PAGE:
Headings are one of the most important elements of a business website.
But they’re also one of the most challenging.
Some issues that business owners, managers and marketers have with their headings include:
- Too many words
- Confusing words
- Too many headings
- Cutesy wording
- And more…
If you’re looking to get better conversion on your website then here are a few tips for writing better website headings.
1. What does the customer expect?
The person viewing your page (homepage, services page, etc.) clicked on something or typed the URL directly into their address bar expecting a certain result.
For example, if they searched for “pizza restaurant” on their maps app on their phone, found a result that looked appealing and clicked, what did they want?
They want to see a pizza restaurant and what it has to offer for pizza options. They might also want to learn a little about the restaurant and what they’re like.
Your heading is the first thing someone looks at when they open your page. They want to know that they’re in the right place.
They can see your logo at the top of the screen. That confirms who you are. They want to see that you are in fact a pizza restaurant. They might want to confirm that you are in their area.
2. What does the customer want?
Next, think about what the customer really wants. We know they want to confirm that they’re on the right website. But immediately after they confirm that they want to find what they’re looking for.
In our example, they want to eat pizza. Show them that you sell pizza and possibly be a little more detailed if you specialize in a certain type of pizza.
3. What do you want to sell?
A big trap with headings is to have too many main headings on a page. The trap is set when your company sells multiple products and you can’t decide what is most important.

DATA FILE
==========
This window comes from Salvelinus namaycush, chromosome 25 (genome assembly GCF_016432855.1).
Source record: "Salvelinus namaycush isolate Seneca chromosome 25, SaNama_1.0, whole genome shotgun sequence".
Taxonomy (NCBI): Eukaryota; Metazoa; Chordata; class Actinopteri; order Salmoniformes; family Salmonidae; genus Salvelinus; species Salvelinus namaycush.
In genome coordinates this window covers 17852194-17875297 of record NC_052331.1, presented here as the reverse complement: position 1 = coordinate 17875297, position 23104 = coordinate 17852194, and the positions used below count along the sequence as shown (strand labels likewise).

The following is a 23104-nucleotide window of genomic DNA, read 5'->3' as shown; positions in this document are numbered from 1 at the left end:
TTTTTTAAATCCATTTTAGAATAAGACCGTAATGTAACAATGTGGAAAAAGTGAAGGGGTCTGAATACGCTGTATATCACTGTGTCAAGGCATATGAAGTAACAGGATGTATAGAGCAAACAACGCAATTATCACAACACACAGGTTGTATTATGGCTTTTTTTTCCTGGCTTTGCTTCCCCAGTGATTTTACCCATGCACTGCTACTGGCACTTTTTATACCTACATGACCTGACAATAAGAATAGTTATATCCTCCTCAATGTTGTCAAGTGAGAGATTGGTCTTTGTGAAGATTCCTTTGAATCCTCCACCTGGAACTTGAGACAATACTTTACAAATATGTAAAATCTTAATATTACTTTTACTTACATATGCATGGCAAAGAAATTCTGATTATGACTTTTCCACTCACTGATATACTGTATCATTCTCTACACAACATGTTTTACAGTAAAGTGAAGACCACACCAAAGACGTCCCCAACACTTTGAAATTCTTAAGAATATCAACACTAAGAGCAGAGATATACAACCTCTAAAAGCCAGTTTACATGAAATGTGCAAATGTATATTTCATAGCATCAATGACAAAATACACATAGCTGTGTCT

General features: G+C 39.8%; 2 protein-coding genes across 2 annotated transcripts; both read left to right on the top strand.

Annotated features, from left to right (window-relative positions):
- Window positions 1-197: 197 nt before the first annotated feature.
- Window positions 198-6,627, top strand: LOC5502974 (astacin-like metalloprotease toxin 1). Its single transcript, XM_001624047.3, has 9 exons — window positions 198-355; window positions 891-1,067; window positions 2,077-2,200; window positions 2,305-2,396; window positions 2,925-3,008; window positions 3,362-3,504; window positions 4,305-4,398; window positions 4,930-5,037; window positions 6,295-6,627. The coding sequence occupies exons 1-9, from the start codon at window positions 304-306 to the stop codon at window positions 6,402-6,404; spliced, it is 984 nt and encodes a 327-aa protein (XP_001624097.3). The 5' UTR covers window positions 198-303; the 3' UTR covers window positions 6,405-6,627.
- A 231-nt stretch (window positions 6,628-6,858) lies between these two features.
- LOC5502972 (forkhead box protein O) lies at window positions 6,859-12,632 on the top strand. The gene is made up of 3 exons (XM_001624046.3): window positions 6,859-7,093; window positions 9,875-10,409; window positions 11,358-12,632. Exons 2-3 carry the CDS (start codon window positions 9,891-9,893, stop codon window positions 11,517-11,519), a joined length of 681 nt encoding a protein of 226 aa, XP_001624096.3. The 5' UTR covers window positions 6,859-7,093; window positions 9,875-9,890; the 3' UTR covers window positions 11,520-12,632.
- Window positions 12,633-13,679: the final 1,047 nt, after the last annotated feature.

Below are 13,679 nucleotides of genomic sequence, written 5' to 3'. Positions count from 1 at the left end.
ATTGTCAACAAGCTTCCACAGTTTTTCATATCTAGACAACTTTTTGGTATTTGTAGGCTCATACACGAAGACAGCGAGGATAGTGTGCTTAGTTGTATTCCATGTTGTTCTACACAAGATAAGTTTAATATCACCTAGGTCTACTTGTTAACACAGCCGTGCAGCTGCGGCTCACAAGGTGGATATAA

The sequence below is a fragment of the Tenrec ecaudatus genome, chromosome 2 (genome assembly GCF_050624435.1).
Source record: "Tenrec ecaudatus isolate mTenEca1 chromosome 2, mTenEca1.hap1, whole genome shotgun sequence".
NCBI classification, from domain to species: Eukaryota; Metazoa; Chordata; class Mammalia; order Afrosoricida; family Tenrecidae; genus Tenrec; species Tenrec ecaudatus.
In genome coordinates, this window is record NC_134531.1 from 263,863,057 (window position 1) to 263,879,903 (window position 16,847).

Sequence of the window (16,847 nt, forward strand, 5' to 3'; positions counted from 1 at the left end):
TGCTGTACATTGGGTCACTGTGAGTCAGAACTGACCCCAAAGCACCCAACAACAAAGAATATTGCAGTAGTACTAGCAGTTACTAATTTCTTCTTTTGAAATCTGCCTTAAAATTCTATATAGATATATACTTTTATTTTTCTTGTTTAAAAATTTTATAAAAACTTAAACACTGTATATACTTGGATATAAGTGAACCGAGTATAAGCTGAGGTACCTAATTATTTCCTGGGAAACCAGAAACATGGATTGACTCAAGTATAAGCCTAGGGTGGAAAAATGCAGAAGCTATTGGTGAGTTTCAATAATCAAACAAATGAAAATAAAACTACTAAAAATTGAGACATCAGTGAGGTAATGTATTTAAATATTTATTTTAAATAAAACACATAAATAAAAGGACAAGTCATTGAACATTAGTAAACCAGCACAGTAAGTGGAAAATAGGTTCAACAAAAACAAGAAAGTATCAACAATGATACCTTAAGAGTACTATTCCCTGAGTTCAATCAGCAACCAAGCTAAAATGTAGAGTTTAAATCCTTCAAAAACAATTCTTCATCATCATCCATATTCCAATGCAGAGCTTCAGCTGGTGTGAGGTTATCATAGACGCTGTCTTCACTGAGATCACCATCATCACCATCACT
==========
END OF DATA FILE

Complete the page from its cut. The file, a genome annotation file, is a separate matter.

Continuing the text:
So you have to answer the question of what you want to sell.
Create a priority list of your products. Identify a term that encompasses it all. If that’s not possible then identify your top item.
“Pizza Restaurant” might be the main heading on your homepage. But it could be “Chicago Deep Dish Pizza Restaurant” if that’s your specialty.
Secondary headings can include specific pizza offerings.
4. First Draft
After going through the steps above write out your first draft of a heading. Ask yourself if it follows the rules above. If not, try again. If it does, move to the next step.
5. Can you make is shorter?
Always look to make the heading as short as possible. The more words you have the less likely people are to read it fully. And if it’s too long and confusing they will probably just click back and find another option.
“Pizza Restaurant in Chicago” can work great. But you want to think about if you could shorten it to “Pizza in Chicago”.
It’s a balance of saying enough so the customer understands while also not confusing them with too many words.
6. Audit Schedule
After you go through this process the next time you’ll feel like it’s done. The site is ready to go. But set a reminder to review this in six months or twelve months.
An effective website needs maintenance. That includes headings and other content. Take an hour every six months to read through your website. You’ll be able to review your headings and determine if a change is necessary. Go through the same questions above that you do this first time.
Headings may seem like an easy aspect of creating a business website. But there are traps to avoid. Don’t get too cute. Don’t try to oversell your product. Focus on what the customer expects, what they want and how that aligns with what you’re selling. Less is more when it comes to headings.